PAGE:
Aim This first global quantification of the relationship between leaf traits and soil nutrient fertility reflects the trade-off between growth and nutrient conservation. The power of soils versus climate in predicting leaf trait values is assessed in bivariate and multivariate analyses and is compared with the distribution of growth forms (as a discrete classification of vegetation) across gradients of soil fertility and climate.
Location All continents except for Antarctica.
Methods Data on specific leaf area (SLA), leaf N concentration (LNC), leaf P concentration (LPC) and leaf N:P were collected for 474 species distributed across 99 sites (809 records), together with abiotic information from each study site. Individual and combined effects of soils and climate on leaf traits were quantified using maximum likelihood methods. Differences in occurrence of growth form across soil fertility and climate were determined by one-way ANOVA.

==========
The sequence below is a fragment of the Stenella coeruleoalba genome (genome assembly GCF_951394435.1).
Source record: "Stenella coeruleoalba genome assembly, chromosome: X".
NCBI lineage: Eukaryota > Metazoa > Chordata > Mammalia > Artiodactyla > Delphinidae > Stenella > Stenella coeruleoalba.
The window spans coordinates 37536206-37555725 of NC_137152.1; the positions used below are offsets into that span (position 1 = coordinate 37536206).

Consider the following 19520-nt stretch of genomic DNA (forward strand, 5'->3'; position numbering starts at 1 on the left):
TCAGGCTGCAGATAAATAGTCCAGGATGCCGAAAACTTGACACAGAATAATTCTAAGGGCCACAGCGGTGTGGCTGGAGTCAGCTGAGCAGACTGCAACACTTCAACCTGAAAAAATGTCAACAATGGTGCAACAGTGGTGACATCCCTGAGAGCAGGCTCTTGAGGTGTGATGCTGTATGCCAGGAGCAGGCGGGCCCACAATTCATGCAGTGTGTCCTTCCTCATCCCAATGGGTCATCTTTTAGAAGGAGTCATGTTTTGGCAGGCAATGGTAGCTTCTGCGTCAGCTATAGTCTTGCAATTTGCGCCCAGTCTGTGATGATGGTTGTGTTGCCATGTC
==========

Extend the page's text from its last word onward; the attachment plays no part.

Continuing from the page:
Results There was a consistent increase in SLA, LNC and LPC with increasing soil fertility. SLA was related to proxies of N supply, LNC to both soil total N and P and LPC was only related to proxies of P supply. Soil nutrient measures explained more variance in leaf traits among sites than climate in bivariate analysis. Multivariate analysis showed that climate interacted with soil nutrients for SLA and area-based LNC. Mass-based LNC and LPC were determined mostly by soil fertility, but soil P was highly correlated to precipitation. Relationships of leaf traits to soil nutrients were stronger than those of growth form versus soil nutrients. In contrast, climate determined distribution of growth form more strongly than it did leaf traits.
Main conclusions We provide the first global quantification of the trade-off between traits associated with growth and resource conservation ‘strategies’ in relation to soil fertility. Precipitation but not temperature affected this trade-off. Continuous leaf traits might be better predictors of plant responses to nutrient supply than growth form, but growth forms reflect important aspects of plant species distribution with climate.